Guidebook The best places beyond Halong Bay

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The best places beyond Halong Bay

There are smaller bays and islets beyond Halong Bay “with far less of a human footprint,” says Vogue. They include Bai Tu Long Bay and nearby Móng Cái, which boast “lush jungle scenes, picturesque beaches, and those infamous limestone drop-offs.” Halong Bay is “a victim of its own outstanding beauty and sadly, it's being loved to death,” writes Traveller, which is why Bai Tu Long Bay is the north-east section of Halong Bay is “a better bet if you want to escape the crowds, although you won't be alone.” Bai Tu Long Bay, and islands such as Quan Lan, Tra Ban, and Van Don “offer a laid-back alternative to Halong Bay that makes traveling the extra distance from Hanoi worthwhile,” recommends Fodors.

“We chose Lan Ha Bay over Halong Bay and loved it,” says Budget Travel Talk. “From all accounts, Lan Ha Bay has less boats and pollution plus Cat Ba island has beaches, caves and restaurants to explore between trips out into the limestone green waters of the bay.” Lying south and east of Cat Ba Town, the “300 or so karst islands and limestone outcrops of Lan Ha are just as beautiful as those of Halong Bay and have the additional attraction of numerous white-sand beaches,” explains Lonely Planet.

Ninh Binh province is nicknamed “Halong Bay in land,” says Geeky Explorer. Located about 100km south of Hanoi, there are “hundreds of limestone cliffs emerging from the ground scattered across the rice fields,” and apart from its “stunning scenery,” Ninh Binh is “a great opportunity to peek into the rural way of living … all very laid-back and serene.” There’s “barely any traffic, the roads are wide and flat, foreigners are few and far between, touts are minimal and it felt extremely surreal,”observes Just Globetrotting. Ninh Binh City, the capital of that province, is a quiet town, says Stray Travel, but it’s “a great base for exploring beautiful surrounding countryside.”  

Mua Caves provides the highest view in Ninh Binh and features “a huge stone dragon” at the top, says Stray Travel. There are 450 steps to the peak, which offers “panoramic views of the rice paddies as you climb up the zigzags stairs,” notes Go Go Budget Travel. The “path” is pretty narrow and steep, “so you really have to be very careful” -- but “the experience and the view is really rewarding.” Be advised, says Webfoots Wanderlust, “the hike is pretty crowded,” space at the top is “first come, first serve, and folks tend to linger,” but the “mix of tourists from all over the world huffing and puffing up the stairs makes for some great people watching.”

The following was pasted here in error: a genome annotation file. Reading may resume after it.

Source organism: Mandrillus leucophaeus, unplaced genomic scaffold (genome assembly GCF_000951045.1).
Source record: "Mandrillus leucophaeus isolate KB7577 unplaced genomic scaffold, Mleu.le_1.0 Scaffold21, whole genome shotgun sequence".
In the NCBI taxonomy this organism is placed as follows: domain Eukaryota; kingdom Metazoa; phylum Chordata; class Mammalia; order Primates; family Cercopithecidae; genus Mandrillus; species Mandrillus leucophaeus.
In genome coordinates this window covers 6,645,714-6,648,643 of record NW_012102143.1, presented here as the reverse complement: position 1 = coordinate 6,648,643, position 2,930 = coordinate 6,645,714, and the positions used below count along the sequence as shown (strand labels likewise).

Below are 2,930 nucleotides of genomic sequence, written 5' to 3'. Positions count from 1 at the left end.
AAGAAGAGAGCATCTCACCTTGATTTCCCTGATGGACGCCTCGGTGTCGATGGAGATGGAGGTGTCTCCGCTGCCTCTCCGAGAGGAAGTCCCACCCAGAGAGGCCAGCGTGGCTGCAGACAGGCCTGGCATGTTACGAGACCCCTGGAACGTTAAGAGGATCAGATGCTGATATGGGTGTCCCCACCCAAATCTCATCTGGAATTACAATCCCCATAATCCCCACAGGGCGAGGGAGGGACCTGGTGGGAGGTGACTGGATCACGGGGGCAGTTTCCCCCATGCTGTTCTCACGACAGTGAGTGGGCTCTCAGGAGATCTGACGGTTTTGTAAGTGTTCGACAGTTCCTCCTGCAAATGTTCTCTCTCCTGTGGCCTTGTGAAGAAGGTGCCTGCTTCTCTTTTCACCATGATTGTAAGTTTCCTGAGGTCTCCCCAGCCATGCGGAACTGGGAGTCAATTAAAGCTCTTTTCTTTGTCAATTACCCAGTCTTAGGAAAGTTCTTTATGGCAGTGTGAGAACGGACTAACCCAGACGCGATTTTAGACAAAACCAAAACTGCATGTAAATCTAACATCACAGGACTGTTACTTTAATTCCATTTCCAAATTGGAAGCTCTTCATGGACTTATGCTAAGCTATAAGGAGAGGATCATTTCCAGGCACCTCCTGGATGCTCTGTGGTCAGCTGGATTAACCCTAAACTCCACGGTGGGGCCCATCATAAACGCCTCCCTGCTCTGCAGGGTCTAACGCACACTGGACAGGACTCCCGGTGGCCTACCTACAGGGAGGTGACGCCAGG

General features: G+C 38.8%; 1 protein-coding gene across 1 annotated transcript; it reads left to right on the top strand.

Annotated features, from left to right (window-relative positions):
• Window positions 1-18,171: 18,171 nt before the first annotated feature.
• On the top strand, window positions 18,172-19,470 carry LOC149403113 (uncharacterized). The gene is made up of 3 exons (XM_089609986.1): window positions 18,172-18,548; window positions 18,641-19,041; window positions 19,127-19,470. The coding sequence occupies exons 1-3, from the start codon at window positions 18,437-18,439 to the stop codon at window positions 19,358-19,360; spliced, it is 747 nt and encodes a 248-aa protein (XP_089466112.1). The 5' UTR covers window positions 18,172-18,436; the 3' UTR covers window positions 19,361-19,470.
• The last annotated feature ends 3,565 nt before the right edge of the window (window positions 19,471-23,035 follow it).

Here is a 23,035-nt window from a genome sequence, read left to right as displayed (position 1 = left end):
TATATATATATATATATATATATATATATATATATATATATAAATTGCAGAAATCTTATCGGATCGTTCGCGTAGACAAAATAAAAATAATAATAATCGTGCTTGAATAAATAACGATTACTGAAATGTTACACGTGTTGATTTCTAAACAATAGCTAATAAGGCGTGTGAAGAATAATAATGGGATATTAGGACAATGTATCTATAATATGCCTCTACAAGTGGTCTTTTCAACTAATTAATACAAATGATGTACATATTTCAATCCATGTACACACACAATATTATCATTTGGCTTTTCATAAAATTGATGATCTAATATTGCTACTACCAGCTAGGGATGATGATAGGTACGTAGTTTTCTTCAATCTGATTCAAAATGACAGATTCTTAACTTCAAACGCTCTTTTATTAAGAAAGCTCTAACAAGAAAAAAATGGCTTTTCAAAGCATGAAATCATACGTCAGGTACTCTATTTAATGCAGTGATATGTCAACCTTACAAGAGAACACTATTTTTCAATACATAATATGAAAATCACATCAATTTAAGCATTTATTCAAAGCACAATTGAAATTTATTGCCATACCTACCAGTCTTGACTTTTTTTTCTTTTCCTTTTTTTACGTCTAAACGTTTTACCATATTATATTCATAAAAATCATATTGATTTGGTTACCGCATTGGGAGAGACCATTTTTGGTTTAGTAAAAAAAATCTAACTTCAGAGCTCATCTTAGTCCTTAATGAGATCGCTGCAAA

Trang An is an “equally as impressive landscape” as Ha Long Bay, according to Time Travel Turtle. Located about 150 kilometres from the famous bay, it’s where “the mountains are connected by rice paddies, not water.” The scenery along the boat ride through the various waterways of Trang An was “spectacular,” says Thrifty Family Travels -- “it was like being in another world … we passed the beautiful limestone cliffs and even through them via a fantastic system of caves … some caves were so low that we had to lie back in the boat … it was surreal that this was all natural.”

“The chanting is very soothing and serene” at the Bai Dinh Pagoda, writes Go Go Budget Travel. From the highest point of the pagoda you can “enjoy the peaceful back view of the Buddha statue and even more awesome scenery,” while inside the pagoda there are “so many Buddha statues,” all of them gold plated, which is “why they are glowing with a mysterious grandeur.”  

“If you haven’t heard of the Citadel of the Ho Dynasty, don’t worry,” says Time Travel Turtle. “I am pretty sure nobody has … it is in the middle of nowhere and is rather unimpressive.” Built in the 14th century as the capital for the Ho Dynasty, “there wasn’t time to build anything too dramatic” because that dynasty only lasted “for six years so.” The citadel is empty -- “no palaces, no temples, no monuments -- just four walls surrounding nothing but farmland,” explains CNN. But according to UNESCO, the citadel represents "an outstanding example of a new style of Southeast Asian imperial city.”

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